[Detail from "The Descent from the Cross" by Pedro Machuca, which hangs in the Prado Museum. The Prado's online gallery displays the full painting with interesting commentary. The painting's frame includes an inscription that says, "This altarpiece was ordered made by do a Inés del Castillo, wife of Garcí Rodríguez de Montalvo, alderman of this town." The man in the armor is apparently Garcí Rodríguez de Montalvo, though he may be the author of Amadís or his nephew or grandson, who had the same name.]
In about 1450 in the city of Medina del Campo, Garcí Rodríguez de Montalvo was born into the politically connected Pollino family, which held a hereditary seat on the city council. Medina del Campo, in the plains of central Castilla y León near Valladolid, enjoyed a large population and great wealth and from its two huge sheep fairs; wool held enormous economic importance at the time.
As a member of the minor nobility, Rodríguez de Montalvo grew up enjoying falconry and dreaming of great feats of arms, according to what he wrote about himself in the novel Las Sergas de Esplandián.
He had several children and earned his living as an alderman, verseeing municipal administration. The nobility also provided men at arms, and he joined the military regiment of Medina del Campo in the initial campaigns in the War of Granada. He was named a knight by the King Fernando and Queen Isabel in 1482 for his defense of Alama.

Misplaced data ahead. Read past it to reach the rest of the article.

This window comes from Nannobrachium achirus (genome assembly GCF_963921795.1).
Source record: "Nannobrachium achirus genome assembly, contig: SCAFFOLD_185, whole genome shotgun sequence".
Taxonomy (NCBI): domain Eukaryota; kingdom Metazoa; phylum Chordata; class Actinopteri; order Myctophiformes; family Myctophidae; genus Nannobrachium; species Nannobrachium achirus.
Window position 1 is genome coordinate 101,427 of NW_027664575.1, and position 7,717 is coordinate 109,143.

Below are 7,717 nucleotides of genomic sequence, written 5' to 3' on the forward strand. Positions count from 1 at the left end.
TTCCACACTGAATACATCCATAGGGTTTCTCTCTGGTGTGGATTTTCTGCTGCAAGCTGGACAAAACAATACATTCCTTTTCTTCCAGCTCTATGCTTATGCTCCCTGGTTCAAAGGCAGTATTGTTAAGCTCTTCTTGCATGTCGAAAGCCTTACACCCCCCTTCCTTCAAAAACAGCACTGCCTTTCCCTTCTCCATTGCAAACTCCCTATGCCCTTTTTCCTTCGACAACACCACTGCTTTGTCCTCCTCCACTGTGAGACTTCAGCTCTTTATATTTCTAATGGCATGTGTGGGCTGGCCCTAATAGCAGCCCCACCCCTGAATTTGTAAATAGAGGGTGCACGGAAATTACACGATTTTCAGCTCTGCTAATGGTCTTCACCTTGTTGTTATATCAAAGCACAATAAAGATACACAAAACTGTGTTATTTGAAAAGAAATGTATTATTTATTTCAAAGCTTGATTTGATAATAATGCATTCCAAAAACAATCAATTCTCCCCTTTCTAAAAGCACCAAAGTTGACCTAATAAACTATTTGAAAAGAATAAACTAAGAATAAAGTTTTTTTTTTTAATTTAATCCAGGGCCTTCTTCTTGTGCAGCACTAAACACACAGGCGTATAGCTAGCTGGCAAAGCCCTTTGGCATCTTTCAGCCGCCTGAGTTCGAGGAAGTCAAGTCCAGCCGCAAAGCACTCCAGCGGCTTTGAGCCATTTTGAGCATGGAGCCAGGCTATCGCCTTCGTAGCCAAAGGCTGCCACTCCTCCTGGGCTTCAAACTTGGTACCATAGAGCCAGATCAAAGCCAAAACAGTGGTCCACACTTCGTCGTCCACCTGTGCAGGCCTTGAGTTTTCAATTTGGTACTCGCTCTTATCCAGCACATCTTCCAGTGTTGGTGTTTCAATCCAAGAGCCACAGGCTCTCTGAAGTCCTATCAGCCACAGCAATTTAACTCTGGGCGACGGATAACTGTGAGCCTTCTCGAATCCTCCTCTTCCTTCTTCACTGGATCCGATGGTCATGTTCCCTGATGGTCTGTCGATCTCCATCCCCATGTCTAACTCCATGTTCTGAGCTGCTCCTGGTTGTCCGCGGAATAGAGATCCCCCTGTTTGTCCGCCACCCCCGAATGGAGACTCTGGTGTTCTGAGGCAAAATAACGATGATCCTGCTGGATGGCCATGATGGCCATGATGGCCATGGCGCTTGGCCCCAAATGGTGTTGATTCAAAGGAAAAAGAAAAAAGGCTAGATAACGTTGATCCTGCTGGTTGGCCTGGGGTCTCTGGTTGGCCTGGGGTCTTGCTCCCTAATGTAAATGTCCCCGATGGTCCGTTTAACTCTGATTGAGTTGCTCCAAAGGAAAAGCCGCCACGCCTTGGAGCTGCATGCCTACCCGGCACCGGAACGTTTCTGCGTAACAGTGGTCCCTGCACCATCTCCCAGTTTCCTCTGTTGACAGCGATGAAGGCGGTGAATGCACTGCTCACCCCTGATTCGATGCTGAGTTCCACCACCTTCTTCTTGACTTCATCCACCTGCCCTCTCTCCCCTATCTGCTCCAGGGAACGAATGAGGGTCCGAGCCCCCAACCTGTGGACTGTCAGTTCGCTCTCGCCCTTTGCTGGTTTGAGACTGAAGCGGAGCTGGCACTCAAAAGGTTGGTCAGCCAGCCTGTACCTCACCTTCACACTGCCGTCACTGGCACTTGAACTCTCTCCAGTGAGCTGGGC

Although scholars debate the exact dates, he probably worked on Amadís de Gaula between 1482 and 1492, "correcting and polishing" medieval Books I, II, and III, adding Book IV (by changing the ending of Book III), and creating a fifth book about Amadis's son, Las Sergas de Esplandián (The Exploits of Espandian). Book I remains closest to the original. In some later editions, his name is inexplicably given as Garci Ordó ez de Montalvo.
In 1497 he (or his grandson or nephew of the same name) and another man from Medina del Campo were sued for adultery and sentenced to two months of exile from the province of Valladolid. In 1502, he was witness to a wedding — a secret one in Coca Castle between María de Fonseca and the Marqués del Cenete, Rodrigo de Mendoza; secret weddings were illegal at the time, but nothing involving the powerful Fonseca and Mendoza families could stay secret long.
These notes in legal documents are the only proof he was alive and doing anything.
He probably died in 1505, although that's far from certain. He may or may not have seen Amadís de Gaula achieve publication, since the date of its initial publication is also not completely certain.
In all, we don't know much about him or his life, and if he hadn't taken it upon himself to "bring together the writings of light things of little substance" so that "some shadow of remembrance remain of me" (as he wrote in the prologue to Books I to III), Garci Rodríguez de Montalvo would have been a forgotten footnote in history.
Ars longa, vita brevis.